Sea Technology

JUN 2018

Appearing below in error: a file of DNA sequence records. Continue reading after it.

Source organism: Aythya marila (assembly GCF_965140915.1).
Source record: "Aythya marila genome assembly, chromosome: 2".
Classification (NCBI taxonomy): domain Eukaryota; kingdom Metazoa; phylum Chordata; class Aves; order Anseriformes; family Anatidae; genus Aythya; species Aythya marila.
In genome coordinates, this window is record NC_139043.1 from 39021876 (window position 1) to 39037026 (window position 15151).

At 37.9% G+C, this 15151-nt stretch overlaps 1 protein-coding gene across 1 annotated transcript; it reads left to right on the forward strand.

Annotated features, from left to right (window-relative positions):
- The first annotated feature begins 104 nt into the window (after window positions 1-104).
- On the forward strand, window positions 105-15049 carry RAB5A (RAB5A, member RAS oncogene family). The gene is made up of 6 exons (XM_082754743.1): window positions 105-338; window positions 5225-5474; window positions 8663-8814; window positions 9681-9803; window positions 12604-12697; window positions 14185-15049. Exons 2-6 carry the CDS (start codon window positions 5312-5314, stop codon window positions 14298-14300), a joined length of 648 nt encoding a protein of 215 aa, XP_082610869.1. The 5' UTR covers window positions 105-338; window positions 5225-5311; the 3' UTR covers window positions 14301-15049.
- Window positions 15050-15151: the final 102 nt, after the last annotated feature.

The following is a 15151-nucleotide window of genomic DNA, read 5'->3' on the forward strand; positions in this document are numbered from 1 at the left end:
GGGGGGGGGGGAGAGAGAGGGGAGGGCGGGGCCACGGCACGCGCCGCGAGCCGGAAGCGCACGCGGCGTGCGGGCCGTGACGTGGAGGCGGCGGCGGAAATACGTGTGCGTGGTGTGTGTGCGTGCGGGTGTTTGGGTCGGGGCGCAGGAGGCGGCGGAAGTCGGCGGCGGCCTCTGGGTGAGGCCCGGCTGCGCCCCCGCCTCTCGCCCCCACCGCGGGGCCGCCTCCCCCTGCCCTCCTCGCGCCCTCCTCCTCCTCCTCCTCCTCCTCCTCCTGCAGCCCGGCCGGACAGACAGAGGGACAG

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16 ST | June 2018 survey lines were needed to map 10.6 hectares with an average depth of 0.8 m. The average height above the bottom at nadir was 0.73 m and ranged from 0.10 to 4.9 m. The sonar performed well at these shallow depths. Typical swath widths of side scan imagery were 40 and 24 m for the 550 and 1,600 kHz, respectively, with approximately 90 percent of that swath width being us- able. At 0.10 m above the bottom, approximately 90 to 95 percent of the 24-m swath from the 1,600-kHz frequency was usable. The changes in salinity in the Her- ring River estuary mentioned above did not render the data unusable or noticeably degraded. Some survey lines were collected from the head of the river to the mouth, and changes in salinity were not detectable based on visual inspection of the side scan im- agery or bathymetric data. With regard to bathymetric data, our experience with this instrument suggests a consistent usable swath width to depth ratio between 6:1 and 8:1, in 0 to 10 m of water. While the data are noisier than those from multi- beam echosounders, and hand clean- ing of PMSS data is more time-con- suming, our operators have found that 6 hours' worth of survey data will re- quire approximately 8 to 10 hr. of pro- cessing, including filtering and hand cleaning. This is a generalization, and the time needed can be much longer given equipment problems, environ- mental conditions and other expected survey complications. Howev- er, it should be noted that the PMSS technology can map the seafloor at a higher rate than the MBES, in most cases two to three times faster. Therefore, the ratio of area mapped versus pro- cessing times is comparable to MBES, and the survey times are significantly reduced and have the added benefit of co-regis- tered side scan imagery. The processing times for the imagery are consistent with traditional side scan instruments. Recent and ongoing projects funded by NOAA and the Na- tional Fish and Wildlife Foun- dation (NFWF) to locate, iden- tify and retrieve derelict fishing gear using vessel-based acous- tic methods have demonstrated the utility of PMSS. The co-lo- cation of these data sets allow for detailed 2D and 3D spatial analyses of these areas and are often complementary. For ex- ample, the side scan imagery is of high enough resolution to clearly identify lobster pots, the connecting line (2.54-cm diameter), slight variations in bottom grain sizes and small oscillatory ripples (30- to 40-cm spacing). However, the bathymetry shows that the areas of finer grain sizes are up to 50 cm higher than the surrounding area; this is at first counterintuitive. (Top) Upper: single line of bathymetry overlain on 550-kHz side scan imagery at approximately 5-m water depth. Lower left: inset of bathymetric high 50 cm. Note small ripples (30- to 40-cm spacing) can be seen in bathymetry. Lower right: inset of pots and different grain bottom sizes. SS-1, coarse sand (D 50 = 0.31 mm). SS-2, fine sand (D 50 = 0.16 mm). Underwater pho- to of lobster pot, 2.54-cm line at site SS-1. PVC pipe for scale (30-cm length). (Right) Nearshore resource assessments. Upper: side scan mosaic (1,600 kHz); white trans- parent polygons denote extent of eelgrass. Middle: swath bathymetry (10-cm grid cell); gray transparent polygons denote extent of eelgrass. Lower: inset from middle panel; dashed polygon delineates areas of prop scars, and black star denotes areas of eel- grass visible in bathymetry.

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